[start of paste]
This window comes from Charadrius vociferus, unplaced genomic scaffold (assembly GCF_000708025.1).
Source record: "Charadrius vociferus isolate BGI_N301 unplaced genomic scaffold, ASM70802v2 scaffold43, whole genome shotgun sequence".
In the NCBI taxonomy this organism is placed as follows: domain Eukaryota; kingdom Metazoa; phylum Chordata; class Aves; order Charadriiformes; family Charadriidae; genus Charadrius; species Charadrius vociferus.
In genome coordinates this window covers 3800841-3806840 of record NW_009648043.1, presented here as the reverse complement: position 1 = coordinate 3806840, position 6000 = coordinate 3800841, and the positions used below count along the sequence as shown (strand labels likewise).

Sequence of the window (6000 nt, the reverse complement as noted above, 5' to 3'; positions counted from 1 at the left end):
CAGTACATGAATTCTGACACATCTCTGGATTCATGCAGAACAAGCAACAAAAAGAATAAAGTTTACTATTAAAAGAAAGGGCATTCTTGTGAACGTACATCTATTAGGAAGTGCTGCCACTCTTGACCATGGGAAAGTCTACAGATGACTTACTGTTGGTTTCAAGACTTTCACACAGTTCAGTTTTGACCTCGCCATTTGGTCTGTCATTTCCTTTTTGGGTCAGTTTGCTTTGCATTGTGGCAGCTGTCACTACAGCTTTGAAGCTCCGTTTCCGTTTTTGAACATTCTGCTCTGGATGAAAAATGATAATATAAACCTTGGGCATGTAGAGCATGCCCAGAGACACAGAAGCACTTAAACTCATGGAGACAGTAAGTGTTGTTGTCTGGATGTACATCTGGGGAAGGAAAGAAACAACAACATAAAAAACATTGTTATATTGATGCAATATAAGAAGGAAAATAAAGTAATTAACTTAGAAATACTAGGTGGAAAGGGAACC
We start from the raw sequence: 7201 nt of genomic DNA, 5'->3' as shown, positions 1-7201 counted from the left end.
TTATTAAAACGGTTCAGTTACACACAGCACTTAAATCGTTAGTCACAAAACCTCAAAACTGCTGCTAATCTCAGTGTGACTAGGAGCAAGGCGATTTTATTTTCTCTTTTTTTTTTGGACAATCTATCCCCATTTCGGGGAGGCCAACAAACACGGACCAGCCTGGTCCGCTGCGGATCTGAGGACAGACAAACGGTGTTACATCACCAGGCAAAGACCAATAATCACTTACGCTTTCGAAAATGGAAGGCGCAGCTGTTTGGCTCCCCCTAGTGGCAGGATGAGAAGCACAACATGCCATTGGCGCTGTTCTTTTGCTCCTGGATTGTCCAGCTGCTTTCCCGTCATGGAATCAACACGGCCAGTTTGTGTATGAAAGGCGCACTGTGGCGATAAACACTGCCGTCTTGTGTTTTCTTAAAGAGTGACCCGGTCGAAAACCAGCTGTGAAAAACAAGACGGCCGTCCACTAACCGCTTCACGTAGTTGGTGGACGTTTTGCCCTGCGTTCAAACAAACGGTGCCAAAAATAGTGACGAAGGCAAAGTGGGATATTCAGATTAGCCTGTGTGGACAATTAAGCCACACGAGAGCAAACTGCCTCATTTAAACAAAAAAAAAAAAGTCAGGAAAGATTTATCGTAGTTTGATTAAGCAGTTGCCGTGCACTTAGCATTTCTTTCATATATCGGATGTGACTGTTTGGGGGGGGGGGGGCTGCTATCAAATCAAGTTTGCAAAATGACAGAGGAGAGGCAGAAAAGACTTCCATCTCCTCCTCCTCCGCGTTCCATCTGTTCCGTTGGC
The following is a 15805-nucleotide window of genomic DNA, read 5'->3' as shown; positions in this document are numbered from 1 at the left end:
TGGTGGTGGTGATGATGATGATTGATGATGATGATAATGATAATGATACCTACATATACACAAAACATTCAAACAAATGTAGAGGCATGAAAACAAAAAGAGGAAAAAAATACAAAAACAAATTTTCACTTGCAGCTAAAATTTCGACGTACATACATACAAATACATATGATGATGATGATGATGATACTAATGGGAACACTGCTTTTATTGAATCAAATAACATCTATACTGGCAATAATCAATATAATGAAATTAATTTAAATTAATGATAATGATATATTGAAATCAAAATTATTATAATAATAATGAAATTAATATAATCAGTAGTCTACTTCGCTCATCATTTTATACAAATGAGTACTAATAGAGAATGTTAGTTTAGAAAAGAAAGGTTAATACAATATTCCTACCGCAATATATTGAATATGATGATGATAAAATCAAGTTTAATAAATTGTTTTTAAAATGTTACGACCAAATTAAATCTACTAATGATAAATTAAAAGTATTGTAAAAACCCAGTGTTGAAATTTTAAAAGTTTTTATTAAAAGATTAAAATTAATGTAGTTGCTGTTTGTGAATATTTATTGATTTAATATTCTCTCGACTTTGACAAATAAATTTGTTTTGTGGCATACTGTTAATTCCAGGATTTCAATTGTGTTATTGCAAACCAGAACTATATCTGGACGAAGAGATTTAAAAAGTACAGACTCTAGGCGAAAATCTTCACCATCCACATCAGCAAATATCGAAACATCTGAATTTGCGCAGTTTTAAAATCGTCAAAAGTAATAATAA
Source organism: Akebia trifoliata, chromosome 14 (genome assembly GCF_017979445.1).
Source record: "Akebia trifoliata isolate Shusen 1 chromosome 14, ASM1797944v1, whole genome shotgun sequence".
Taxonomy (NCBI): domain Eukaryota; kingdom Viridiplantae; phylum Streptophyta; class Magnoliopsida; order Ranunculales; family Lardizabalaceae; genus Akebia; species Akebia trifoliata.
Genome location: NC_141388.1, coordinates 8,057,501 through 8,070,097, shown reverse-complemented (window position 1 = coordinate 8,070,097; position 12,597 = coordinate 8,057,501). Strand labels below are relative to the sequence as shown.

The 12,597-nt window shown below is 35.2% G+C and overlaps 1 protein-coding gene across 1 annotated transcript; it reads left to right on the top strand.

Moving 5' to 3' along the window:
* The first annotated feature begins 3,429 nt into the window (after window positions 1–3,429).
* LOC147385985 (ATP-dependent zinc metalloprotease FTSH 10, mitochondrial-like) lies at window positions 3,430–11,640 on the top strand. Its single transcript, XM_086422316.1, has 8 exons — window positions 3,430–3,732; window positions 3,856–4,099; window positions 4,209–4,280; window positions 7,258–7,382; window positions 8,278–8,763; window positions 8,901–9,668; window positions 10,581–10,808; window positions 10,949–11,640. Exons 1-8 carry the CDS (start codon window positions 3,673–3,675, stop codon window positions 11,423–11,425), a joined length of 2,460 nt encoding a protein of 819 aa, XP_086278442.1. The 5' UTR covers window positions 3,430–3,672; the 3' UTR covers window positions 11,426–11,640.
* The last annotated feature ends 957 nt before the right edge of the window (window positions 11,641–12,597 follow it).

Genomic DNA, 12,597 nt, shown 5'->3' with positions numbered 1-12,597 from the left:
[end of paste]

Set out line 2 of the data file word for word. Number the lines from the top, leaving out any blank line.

Source record: "Charadrius vociferus isolate BGI_N301 unplaced genomic scaffold, ASM70802v2 scaffold43, whole genome shotgun sequence".